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Comparison of Horn Growth in Captive and Free-Ranging Dall's Rams
Manfred Hoefs and Uli Nowlan
The Journal of Wildlife Management
Vol. 61, No. 4 (Oct., 1997), pp. 1154-1160
Stable URL: http://www.jstor.org/stable/3802113
Page Count: 7
You can always find the topics here!Topics: Sheep, Animal horns, Herds, Nutrition, Population growth, Circumferences, Vegetation, Skull, Geist, Productivity
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We compared horn growth of rams from 2 study populations of Dall's sheep (Ovis dalli dalli) living under different nutritional regimes. The "wild" herd in Kluane National Park is characterized by a high density and nutritional limitations; the "captive" herd held in a large enclosure at the Yukon Game Farm near White-horse, receives high quality supplementary feed. The captive herd had its origin in the wild herd; genetic implications therefore can be ruled out as a contributing factor in explaining the differences observed. Captive rams developed larger and more massive horns. Their horns reached a length of 1,000 mm in their eighth year, those of wild rams rarely exceeded 950 mm even after 12 years. More pronounced were the differences in horn circumference, averaging about 18% over all age classes. When length and circumference measurements were combined to calculate volume, 7-year-old captive rams had horns with volumes averaging 2,750 cm3; their wild counterparts only horns with 1,500 cm3. We demonstrate the great phenotypic plasticity residing in these sheep, which was revealed through increase in resource availability.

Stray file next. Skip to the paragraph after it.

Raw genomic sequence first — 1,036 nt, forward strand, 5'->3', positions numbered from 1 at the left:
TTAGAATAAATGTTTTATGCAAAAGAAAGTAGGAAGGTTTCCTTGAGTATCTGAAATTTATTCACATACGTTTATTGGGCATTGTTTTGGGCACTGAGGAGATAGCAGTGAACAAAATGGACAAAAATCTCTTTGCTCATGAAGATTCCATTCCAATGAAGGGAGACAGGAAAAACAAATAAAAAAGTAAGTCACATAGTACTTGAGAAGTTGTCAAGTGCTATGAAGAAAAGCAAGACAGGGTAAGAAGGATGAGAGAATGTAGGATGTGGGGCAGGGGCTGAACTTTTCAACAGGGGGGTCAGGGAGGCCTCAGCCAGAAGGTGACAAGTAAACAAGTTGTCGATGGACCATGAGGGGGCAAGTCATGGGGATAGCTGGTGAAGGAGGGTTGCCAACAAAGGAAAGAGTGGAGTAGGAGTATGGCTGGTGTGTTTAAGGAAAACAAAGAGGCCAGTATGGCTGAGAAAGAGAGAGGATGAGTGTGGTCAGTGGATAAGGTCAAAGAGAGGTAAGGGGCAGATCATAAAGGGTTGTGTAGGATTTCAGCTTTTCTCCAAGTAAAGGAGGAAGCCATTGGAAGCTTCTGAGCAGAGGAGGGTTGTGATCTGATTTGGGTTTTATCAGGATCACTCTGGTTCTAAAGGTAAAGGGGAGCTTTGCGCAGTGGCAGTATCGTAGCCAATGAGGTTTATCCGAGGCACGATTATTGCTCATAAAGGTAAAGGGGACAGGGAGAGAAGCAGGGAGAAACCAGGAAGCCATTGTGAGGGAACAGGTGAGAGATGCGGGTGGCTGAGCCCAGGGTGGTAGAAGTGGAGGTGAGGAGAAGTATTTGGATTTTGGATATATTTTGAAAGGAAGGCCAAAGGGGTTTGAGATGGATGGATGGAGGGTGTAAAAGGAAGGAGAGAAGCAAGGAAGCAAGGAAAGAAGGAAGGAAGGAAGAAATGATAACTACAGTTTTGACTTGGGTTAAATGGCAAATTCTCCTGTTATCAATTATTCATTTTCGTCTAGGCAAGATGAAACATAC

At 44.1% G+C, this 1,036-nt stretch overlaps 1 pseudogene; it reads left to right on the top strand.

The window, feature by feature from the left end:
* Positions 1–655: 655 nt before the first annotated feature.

The Journal of Wildlife Management © 1997 Wiley